Smartphones have become very evolved during the last years, and whether we admit it or not, it’s very difficult to imagine our lives without them. Scrolling through your bank account, sending an important mail, viewing posts on social media, or simply playing a game so that time will flow faster for you – all of these are activities that anybody has done on his smartphone at least once. But what if you do such things for hours, without being able to stop?
Let’s face it: it’s sad to see almost everybody starring at their phones in a bar, restaurant or in any other crowded place. Communication should be a priority when people meet, not doing something you had plenty of time of doing until that moment.
Smartphone addiction can lead to severe issues
And this shouldn’t be treated with indifference. The new study has been made at King’s College London and published in the BMC Psychiatry, and it pulls the alarm of the fact that smartphone addiction can lead to serious mental issues like anxiety, bad mood, stress, depression, and insomnia.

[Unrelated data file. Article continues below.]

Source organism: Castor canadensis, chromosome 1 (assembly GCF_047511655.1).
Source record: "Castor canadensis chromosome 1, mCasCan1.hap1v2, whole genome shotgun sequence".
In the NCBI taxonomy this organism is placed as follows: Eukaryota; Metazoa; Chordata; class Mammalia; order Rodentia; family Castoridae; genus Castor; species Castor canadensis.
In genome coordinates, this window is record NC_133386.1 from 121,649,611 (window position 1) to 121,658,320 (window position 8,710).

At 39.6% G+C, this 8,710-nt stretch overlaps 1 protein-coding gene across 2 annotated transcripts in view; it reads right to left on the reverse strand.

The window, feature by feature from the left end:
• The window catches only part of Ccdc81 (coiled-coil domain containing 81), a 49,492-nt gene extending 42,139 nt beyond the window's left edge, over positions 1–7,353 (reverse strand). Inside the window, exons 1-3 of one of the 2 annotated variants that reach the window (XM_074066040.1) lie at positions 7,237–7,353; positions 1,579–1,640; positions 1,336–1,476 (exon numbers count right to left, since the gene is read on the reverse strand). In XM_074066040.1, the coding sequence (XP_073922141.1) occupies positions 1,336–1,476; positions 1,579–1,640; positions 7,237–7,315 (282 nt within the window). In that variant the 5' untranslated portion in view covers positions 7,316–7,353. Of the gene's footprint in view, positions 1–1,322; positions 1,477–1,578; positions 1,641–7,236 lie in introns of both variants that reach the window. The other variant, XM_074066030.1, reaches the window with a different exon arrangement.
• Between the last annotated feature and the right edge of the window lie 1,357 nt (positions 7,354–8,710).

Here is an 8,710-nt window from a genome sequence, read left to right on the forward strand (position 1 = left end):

During the research, there have been analyzed 41 studies that involved 42,000 young people in an investigation called “problematic smartphone usage”. The study found that 23% of the subjects had behavior strongly related to an addiction, like anxiety, and not being able to moderate the time spent. Therefore, such addictive behavior is also related to lack of sleep, poor performance at school, and other bad things, according to the research.
It’s vital to note the fact that addictive behavior is a really serious issue involving mental health, and it has to be dealt with accordingly. There are lots of trained counselors who are skilled in helping patients overcome any type of addiction and other mental health0related issues such as depression, stress, anxiety, and more. It’s extremely hard to overcome mental hardships on your own; that’s why it’s always recommended to seek professional help which you can get from a psychologist. You cannot achieve the goal of living a balanced, happy, and healthy life if the crucial component represented by mental health is missing from the puzzle.
One of the report’s authors, Nicola Kalk, from the Institute of Psychiatry, Psychology and Neuroscience at King’s College London, stated:
We don’t know whether it is the smartphone itself that can be addictive or the apps that people use,
Nevertheless, there is a need for public awareness around smartphone use in children and young people, and parents should be aware of how much time their children spend on their phones.
Co-author Samantha Sohn also warned that addictions could have serious consequences on mental health and day-to-day functioning.
Of course, nobody says that smartphones are basically something harmful and that we should throw them in the garbage can. The problem is when we become addicted to them.